SINCE the release of the first full-computer animated film, Disney and Pixar’s Toy Story in 1995, audiences have clamored fore more. A Bug’s Life, Antz, Finding Nemo, Shrek, and the upcoming Surf’s Up and Ratatouille have sought to satisfy that call.

“Compared to the hand-drawn, digital animation is more realistic and more attractive to moviegoers since it has better rendering and fluidity”, College of Fine Arts and Design professor Raymond Son told the Varsitarian. Son also did some freelance work for Fil cartoons, which is a subsidiary of Hanna-Barbera Cartoons and also produced, Meena, a Unicef animated series about gender inequality in South Asia.

Thomasian trademark

Thomasians are no strangers to the lucrative but challenging field of animation. Advertising graduates Virginia Cruz Santos and Joe Mateo belong to the few who made it big in the world of digital animation.

After getting a degree in Computer Arts from the New York School of Visual Art, Santos landed a job as animator for Pixar. Since then, she has worked for its major productions such as, Toy Story 2, A Bug’s Life, Monster Inc., Finding Nemo and most recently, The Incredibles, where she designed Violet, the character who has invisibility and force-field creating power.

Santos says that despite its computer bias, Pixar still values the basics. She recalls that when she applied, Pixar asked for her portfolio to see if she had the eye for aesthetics. She said the experience made her realize that the fundamentals are important.

“A lot of people get attracted to the techy side, but for me that’s just a tool,” Santos said.

Endless Revisions

Meanwhile, Mateo works in Disney’s Art Classic Department where he has done artworks for animated films such as Pocahontas, Hunchback of Notre Dame and Home on the Range. Mateo said he was already based in Los Angeles when he was informed by his wife, who was a Disney studio employee as well, of the job opening.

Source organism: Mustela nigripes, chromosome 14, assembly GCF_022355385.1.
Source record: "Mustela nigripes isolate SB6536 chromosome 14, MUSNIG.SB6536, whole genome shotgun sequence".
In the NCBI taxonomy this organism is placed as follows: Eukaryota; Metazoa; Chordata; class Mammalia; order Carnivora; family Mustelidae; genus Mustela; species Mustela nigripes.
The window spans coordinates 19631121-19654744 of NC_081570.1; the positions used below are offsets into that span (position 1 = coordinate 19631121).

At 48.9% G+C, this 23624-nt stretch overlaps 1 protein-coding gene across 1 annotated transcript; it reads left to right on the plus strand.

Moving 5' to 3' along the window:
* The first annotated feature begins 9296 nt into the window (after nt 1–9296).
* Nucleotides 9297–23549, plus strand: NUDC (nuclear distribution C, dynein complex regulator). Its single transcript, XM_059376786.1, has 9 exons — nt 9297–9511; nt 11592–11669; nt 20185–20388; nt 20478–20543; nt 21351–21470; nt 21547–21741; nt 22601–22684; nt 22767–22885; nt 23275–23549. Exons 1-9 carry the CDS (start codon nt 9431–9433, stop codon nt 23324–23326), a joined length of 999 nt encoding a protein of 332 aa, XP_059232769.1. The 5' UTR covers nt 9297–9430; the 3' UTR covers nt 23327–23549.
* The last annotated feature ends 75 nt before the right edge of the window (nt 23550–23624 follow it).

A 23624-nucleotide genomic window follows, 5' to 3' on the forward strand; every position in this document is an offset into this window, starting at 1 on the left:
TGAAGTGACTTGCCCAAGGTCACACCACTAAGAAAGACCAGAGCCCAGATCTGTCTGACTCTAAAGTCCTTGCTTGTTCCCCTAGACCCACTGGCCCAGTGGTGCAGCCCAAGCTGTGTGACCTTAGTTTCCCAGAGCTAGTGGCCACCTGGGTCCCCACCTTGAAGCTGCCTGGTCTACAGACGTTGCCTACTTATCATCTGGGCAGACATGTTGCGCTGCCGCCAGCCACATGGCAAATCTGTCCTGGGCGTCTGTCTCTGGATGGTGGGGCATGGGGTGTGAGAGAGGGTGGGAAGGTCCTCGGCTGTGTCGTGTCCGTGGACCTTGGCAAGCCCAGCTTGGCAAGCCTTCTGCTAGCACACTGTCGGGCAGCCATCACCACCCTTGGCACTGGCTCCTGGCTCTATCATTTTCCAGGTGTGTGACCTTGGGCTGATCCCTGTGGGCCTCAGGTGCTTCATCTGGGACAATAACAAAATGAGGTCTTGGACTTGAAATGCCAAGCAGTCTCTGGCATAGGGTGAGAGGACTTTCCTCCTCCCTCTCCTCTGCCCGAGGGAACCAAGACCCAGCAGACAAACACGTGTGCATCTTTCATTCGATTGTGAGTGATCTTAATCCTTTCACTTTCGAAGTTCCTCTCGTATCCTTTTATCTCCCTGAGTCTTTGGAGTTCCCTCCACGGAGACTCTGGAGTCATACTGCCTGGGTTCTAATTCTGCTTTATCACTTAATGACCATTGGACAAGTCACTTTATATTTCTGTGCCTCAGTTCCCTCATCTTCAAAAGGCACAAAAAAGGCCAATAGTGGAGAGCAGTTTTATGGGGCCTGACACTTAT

“It was an opportunity,” Mateo said.

Asked what advice he could give people who would want to be successful he said “give every thing you can.”

He recently contributed for the film, Meet the Robinsons, where he crafted the script and the storyboard. He also conceptualized the T-Rex pet character of the Robinsons family, Tiny, to which he even lent his voice to.

A ray of hope

While Thomasian animators are making waves outside the country, animators in the Philippines are struggling to achieve their digital dreams due to lack of technology and job opportunities.

“Filipinos are good animators since they are creative, diligent, and exposed to diverse cultural background,” Son said. “Given the opportunity and new available technology they would progress well given their inquisitive minds.”

Digital animation is already being used for special effects in movies, television shows, and commercials, Son said.

In 2002, Tutubi Patrol, an award-winning show about a car salesman who turns into a superhero, was produced by Top Peg Animation, a Filipino animation firm. It used three dimensional backdrops, effects, and designs.

Here in UST, digital softwares such as Macromedia Flash, Adobe Photoshop, and Adobe Premier are already being integrated in the curriculum of Advertising students in the College of Fine Arts and Design.

Time to regulate FXs

“We have continued to update what we impart to the student to ensure they would be able to compete in the global arena,” Son said. “Fundamentals could be learned with the guidance of proper mentors, but basically you can never limit human creativity.” Samuel Raphael Medenilla with reports from the Philippine Daily Inquirer


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